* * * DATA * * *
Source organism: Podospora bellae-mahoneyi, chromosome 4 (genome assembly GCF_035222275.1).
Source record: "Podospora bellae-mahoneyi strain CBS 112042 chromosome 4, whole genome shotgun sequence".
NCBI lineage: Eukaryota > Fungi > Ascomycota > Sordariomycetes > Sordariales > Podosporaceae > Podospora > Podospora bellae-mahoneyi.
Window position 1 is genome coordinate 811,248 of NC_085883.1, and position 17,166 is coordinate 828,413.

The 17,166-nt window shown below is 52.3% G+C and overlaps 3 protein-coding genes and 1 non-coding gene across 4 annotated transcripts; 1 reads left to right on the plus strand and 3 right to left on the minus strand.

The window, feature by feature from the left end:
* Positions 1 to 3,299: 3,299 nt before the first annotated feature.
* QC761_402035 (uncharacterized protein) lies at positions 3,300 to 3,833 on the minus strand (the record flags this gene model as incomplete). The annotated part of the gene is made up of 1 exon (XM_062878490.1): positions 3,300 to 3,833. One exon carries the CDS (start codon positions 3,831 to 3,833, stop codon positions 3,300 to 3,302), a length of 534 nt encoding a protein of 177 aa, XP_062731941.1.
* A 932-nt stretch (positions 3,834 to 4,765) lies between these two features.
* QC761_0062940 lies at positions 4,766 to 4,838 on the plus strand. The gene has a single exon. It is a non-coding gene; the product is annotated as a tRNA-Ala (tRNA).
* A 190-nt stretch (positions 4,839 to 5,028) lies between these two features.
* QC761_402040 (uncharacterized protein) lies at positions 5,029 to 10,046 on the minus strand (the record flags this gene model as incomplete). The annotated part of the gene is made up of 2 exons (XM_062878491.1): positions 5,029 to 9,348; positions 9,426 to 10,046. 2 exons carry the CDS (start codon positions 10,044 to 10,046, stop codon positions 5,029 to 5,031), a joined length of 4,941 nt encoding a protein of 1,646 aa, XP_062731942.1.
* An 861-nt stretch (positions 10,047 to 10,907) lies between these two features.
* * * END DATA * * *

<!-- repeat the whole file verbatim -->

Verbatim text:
Source organism: Podospora bellae-mahoneyi, chromosome 4 (genome assembly GCF_035222275.1).
Source record: "Podospora bellae-mahoneyi strain CBS 112042 chromosome 4, whole genome shotgun sequence".
NCBI lineage: Eukaryota > Fungi > Ascomycota > Sordariomycetes > Sordariales > Podosporaceae > Podospora > Podospora bellae-mahoneyi.
Window position 1 is genome coordinate 811,248 of NC_085883.1, and position 17,166 is coordinate 828,413.

The 17,166-nt window shown below is 52.3% G+C and overlaps 3 protein-coding genes and 1 non-coding gene across 4 annotated transcripts; 1 reads left to right on the plus strand and 3 right to left on the minus strand.

The window, feature by feature from the left end:
* Positions 1 to 3,299: 3,299 nt before the first annotated feature.
* QC761_402035 (uncharacterized protein) lies at positions 3,300 to 3,833 on the minus strand (the record flags this gene model as incomplete). The annotated part of the gene is made up of 1 exon (XM_062878490.1): positions 3,300 to 3,833. One exon carries the CDS (start codon positions 3,831 to 3,833, stop codon positions 3,300 to 3,302), a length of 534 nt encoding a protein of 177 aa, XP_062731941.1.
* A 932-nt stretch (positions 3,834 to 4,765) lies between these two features.
* QC761_0062940 lies at positions 4,766 to 4,838 on the plus strand. The gene has a single exon. It is a non-coding gene; the product is annotated as a tRNA-Ala (tRNA).
* A 190-nt stretch (positions 4,839 to 5,028) lies between these two features.
* QC761_402040 (uncharacterized protein) lies at positions 5,029 to 10,046 on the minus strand (the record flags this gene model as incomplete). The annotated part of the gene is made up of 2 exons (XM_062878491.1): positions 5,029 to 9,348; positions 9,426 to 10,046. 2 exons carry the CDS (start codon positions 10,044 to 10,046, stop codon positions 5,029 to 5,031), a joined length of 4,941 nt encoding a protein of 1,646 aa, XP_062731942.1.
* An 861-nt stretch (positions 10,047 to 10,907) lies between these two features.